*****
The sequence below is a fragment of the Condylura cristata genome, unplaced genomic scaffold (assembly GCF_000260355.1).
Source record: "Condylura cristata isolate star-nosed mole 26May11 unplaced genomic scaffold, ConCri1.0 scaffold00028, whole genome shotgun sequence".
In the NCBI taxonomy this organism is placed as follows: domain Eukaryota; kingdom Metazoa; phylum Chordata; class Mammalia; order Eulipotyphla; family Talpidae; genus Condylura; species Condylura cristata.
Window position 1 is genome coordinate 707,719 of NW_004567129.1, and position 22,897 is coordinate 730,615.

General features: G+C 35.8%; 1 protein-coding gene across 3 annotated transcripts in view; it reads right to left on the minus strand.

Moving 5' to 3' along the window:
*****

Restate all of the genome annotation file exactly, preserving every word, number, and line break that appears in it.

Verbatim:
The sequence below is a fragment of the Condylura cristata genome, unplaced genomic scaffold (assembly GCF_000260355.1).
Source record: "Condylura cristata isolate star-nosed mole 26May11 unplaced genomic scaffold, ConCri1.0 scaffold00028, whole genome shotgun sequence".
In the NCBI taxonomy this organism is placed as follows: domain Eukaryota; kingdom Metazoa; phylum Chordata; class Mammalia; order Eulipotyphla; family Talpidae; genus Condylura; species Condylura cristata.
Window position 1 is genome coordinate 707,719 of NW_004567129.1, and position 22,897 is coordinate 730,615.

General features: G+C 35.8%; 1 protein-coding gene across 3 annotated transcripts in view; it reads right to left on the minus strand.

Moving 5' to 3' along the window: